Surface Jet Pumps Enhance Production and Processing
- Chris Carpenter (JPT Technology Editor)
- Document ID
- Society of Petroleum Engineers
- Journal of Petroleum Technology
- Publication Date
- November 2014
- Document Type
- Journal Paper
- 134 - 136
- 2014. Society of Petroleum Engineers
- 11 in the last 30 days
- 444 since 2007
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This article, written by JPT Technology Editor Chris Carpenter, contains highlights of paper SPE 164256, "Novel Examples of the Use of Surface Jet Pumps To Enhance Production and Processing: Case Studies and Lessons Learned," by Syed M. Peeran, Najam Beg, and Sacha Sarshar, Caltec UK, prepared for the 2013 SPE Middle East Oil and Gas Show and Exhibition, Manama, Bahrain, 10-13 March. The paper has not been peer reviewed.
Surface jet pumps (SJPs) are simple, low-cost, passive devices that use a high-pressure (HP) fluid as the motive force to boost the pressure of produced-gas and -liquid phases. In recent years, the oil and gas industry has become more aware of their applications and benefits. These systems enable the flowing wellhead pressure (FWHP) to be reduced in order to increase production while meeting downstream production-pressure requirements.
SJP Operation and Applications
In an SJP, the HP fluid passes through the nozzle, where part of the potential energy (pressure) is converted to kinetic energy (high velocity). As a result, the pressure of the HP fluid drops in front of the nozzle. It is at this point that the low-pressure (LP) flow is introduced. The mixture then passes through the mixing tube, where transfer of energy and momentum takes place between the HP and LP fluids. The mixture finally passes through the diffuser, where the velocity of fluids is gradually reduced and further recovery of pressure takes place. The pressure at the outlet of the jet pump will be at a value between that of the HP fluid and that of the LP fluid. Fig. 1 illustrates the general configuration of the SJP.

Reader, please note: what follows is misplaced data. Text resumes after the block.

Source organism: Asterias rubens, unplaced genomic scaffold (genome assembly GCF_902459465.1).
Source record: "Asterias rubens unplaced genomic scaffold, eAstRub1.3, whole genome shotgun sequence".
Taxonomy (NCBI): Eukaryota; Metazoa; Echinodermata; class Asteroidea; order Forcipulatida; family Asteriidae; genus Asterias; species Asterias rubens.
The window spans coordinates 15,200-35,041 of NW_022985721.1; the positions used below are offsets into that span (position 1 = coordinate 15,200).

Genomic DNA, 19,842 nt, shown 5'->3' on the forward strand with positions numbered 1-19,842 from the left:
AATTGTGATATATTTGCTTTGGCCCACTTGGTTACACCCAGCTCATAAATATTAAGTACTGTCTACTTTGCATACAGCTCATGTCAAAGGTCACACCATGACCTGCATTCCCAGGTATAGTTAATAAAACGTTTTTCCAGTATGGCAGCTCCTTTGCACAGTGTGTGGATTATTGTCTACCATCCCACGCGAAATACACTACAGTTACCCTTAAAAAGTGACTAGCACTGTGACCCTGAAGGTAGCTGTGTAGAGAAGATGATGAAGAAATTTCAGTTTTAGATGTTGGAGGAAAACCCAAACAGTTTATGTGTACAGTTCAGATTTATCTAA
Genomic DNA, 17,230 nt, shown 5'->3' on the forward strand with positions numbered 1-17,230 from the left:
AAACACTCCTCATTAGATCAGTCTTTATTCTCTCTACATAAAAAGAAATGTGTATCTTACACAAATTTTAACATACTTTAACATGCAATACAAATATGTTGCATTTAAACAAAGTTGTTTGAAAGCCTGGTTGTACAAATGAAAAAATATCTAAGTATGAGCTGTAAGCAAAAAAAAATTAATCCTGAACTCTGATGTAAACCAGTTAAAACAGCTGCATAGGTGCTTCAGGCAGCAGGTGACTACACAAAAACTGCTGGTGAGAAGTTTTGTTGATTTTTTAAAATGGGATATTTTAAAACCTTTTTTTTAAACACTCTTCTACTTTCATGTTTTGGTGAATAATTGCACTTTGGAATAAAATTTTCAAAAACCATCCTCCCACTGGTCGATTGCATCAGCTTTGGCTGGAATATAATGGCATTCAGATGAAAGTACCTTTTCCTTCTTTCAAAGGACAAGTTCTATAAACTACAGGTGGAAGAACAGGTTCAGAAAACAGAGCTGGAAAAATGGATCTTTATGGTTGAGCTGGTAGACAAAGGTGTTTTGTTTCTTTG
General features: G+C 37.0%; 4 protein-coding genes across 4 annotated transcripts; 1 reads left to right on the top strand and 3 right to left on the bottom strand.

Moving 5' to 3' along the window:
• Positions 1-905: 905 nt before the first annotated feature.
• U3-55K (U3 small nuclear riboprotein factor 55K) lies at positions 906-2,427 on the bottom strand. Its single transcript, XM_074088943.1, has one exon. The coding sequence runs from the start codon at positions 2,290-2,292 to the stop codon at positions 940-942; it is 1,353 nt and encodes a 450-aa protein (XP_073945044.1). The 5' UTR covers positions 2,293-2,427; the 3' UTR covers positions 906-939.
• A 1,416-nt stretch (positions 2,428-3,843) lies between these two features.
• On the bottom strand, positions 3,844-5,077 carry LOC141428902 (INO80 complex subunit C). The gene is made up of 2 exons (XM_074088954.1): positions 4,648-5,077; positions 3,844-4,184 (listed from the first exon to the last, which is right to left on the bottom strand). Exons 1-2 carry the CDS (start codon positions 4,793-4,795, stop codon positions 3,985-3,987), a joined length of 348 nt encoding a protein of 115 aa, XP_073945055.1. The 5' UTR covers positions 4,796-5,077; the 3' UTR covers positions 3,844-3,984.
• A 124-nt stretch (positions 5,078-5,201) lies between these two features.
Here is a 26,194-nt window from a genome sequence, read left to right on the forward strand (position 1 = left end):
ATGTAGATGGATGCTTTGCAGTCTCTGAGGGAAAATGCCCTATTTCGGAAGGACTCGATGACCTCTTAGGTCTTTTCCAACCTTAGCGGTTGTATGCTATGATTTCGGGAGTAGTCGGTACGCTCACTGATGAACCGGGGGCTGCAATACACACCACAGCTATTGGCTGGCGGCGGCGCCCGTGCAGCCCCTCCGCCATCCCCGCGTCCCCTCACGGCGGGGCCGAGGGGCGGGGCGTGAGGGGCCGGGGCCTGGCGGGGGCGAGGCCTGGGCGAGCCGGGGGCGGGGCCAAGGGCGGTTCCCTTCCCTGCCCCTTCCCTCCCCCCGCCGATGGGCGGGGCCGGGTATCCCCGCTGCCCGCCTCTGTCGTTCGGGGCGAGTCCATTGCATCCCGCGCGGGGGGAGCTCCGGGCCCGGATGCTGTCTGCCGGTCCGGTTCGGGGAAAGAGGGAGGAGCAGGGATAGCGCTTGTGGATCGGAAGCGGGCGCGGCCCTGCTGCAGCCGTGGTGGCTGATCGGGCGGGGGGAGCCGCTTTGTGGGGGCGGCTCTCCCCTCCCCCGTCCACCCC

In the case of gas production, both HP and LP fluids are primarily gas. The presence of liquids (condensate, oil, or water) in the LP flow can be tolerated as long as the volumetric flow rate of liquids is less than 1 to 2% of the volumetric flow rate of the LP gas at the operating pressure and temperature. Beyond these values, the effect on the achieved pressure difference (ΔP)—discharge pressure minus LP pressure value—could be significant, requiring the LP liquids to be separated upstream of the SJP and to be boosted separately.
Alternatively, the LP liquids can be sent to a part of the process system that operates at a lower pressure, if such a source is available. The presence of liquids in the HP gas also has a similar limitation, beyond which the liquids need to be separated upstream of the SJP. The main reason in this case is that the performance and sizing of the nozzle are affected on the basis of whether the HP flow is liquid or gas phase. A further point is that if the HP flow is multiphase, the fluctuating flow regime associated with multiphase flow reduces the efficiency of the SJP significantly further, because the mixture is not usually homogeneous. The exceptions in these cases are transient conditions such as startup, when the system may be subjected to a high flow rate of liquids passing through the SJP. The SJP recovers quickly in such cases as soon as the liquids pass through. If no HP gas is available in gas-production applications, the HP source can be an HP liquid (oil or water). In this case, the solution is viable and economical mainly when the LP-gas-flow rate is small and is limited to a few MMscf/D. The reason for this limitation is the relatively high volumetric flow rate of liquids needed for each MMscf/D of the LP gas.
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